I've been trying to go to the Festival of Quilts in Birmingham UK, for a few years. Unfortunately for mums of young children it falls slap bang in the middle of school holidays and has previously clashed with the much needed family camping break.
But this year for a number of reasons I was determined to go.
(Children were dutifully looked after by grandparents - thanks B&E)
A textiles enthusiast from ACE was keen to go too, we agreed on a day and made a plan,
booked tickets, got on a train and went to the NEC - hurray!
I had been to the Ally Pally and the NEC for other crafty stitching events, but nothing prepared me for the scale of this one. As well as the multitude of retailers and demonstrators and textile artists to admire and be tempted by there were just hundreds of quilts to marvel at. Of all shapes and sizes, traditional and contemporary.
I didn't take photo's of everything, just bits and pieces that I liked here and there. The catalogue was too huge to instantly work out who was who and what was what so I'm afraid some of the pics are rather abstract and uncredited. But I know what I liked.....
This free-motion quilting design:
This is detail from an Indian Vintage quilt. I love the layers and colour and detail, simply achieved by years of wear and tear. We spend time and money trying to achieve this effect now when all we need is a little planning and 100 years of life!
Earlier this year I had been hoofing around the internet looking for images of embroidery on rust dying I think.....or was it vintage inspired embroidery, I cannot remember. Anyway, I came across this little beauty and did some research. Part of an exhibition from Australia and New Zealand :( coming to the UK for the Festival of Quilts - hurray again, I had to see it. So here is it, dyed and stitched by Dijanne Cevaal. Inspired by the lost culture of the indigenous people who were thrown off their land by European Explorers in the name of progress and new beginnings.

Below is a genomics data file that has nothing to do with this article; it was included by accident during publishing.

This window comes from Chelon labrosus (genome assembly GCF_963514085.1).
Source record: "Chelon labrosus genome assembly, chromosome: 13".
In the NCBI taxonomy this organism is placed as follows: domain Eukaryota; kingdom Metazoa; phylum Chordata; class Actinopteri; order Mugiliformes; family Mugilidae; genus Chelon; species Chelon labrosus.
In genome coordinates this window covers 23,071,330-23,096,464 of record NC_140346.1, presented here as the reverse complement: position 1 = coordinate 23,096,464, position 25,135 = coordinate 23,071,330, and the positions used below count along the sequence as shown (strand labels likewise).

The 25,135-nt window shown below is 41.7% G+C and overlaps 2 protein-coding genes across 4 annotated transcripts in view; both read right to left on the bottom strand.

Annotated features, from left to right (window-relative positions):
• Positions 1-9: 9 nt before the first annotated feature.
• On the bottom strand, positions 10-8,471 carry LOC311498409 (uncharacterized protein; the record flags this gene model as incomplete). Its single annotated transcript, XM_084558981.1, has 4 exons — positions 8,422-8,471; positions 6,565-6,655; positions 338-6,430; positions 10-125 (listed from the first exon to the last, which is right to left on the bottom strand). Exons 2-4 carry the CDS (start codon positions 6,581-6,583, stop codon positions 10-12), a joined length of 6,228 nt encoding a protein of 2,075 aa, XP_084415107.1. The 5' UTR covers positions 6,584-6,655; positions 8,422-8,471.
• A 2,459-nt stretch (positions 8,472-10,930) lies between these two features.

Beneath the Southern Sky is a beautifully curated and arranged collection of quilts.
Well worth having a look around the website if you have not seen it in the flesh or fabric as it where.
This one was just texture on texture, lovely colour and weaving details by June Buxton in Australia.
Debra De Lorenzo from New Zealand is representing the landscape of the Antarctic being damaged by Man's intrusion. She does it with a cleaver and lovely collection of shibori dyed fabrics. It's also just a lovely simple composition of techniques and pattern.
Moving away from the Sky's we found this little teaser. Felt circles shaded with oil pastels and suspended within black netting. It looks like very cleaver shadow quilting, but actually its very cleaver transparent quilting playing with real shadows from real lighting. Rather lovely we thought.
I've worked out that this is Nower Wood by Karen Farmer, I like the hand dyed subtle colours and simple quilting.
Puzzled......I know I like it, but I don't remember where I saw it - sorry! Lovely detail and simple monochrome palate with a couple of accent colours and it concertina's at the floor. We thought it looked like fields but I have a feeling it didn't represent fields - perhaps I will find out in due course?
In the same contemporary exhibition there was this large spiral of texture and stitch.
Oh blimey, I could drive myself mad with trying to work out what is which from the catalogue, next time I will do a better job! This one was HUGE but did not photograph well in it's whole self. Something about the sky - day into night and night into day?
While flicking through the book I've just found this and now lost it again - puppets from a textile artist in Pontypredd Wales - let me google that!!
Nope, no luck. I did like the amazing painterly quality of this work. I will try and find out who stitched it and get back to you.
In complete contrast, this pretty floral quilt caught my eye. I then read that the flowers are hammered real flowers and the silhouettes are sun printed (remember my journey into sun-printing?)
Midsummer Melody - her website seems to be down at the moment, although I have found her on the dreaded Facebook. I love the quirkiness and composition, all very pretty.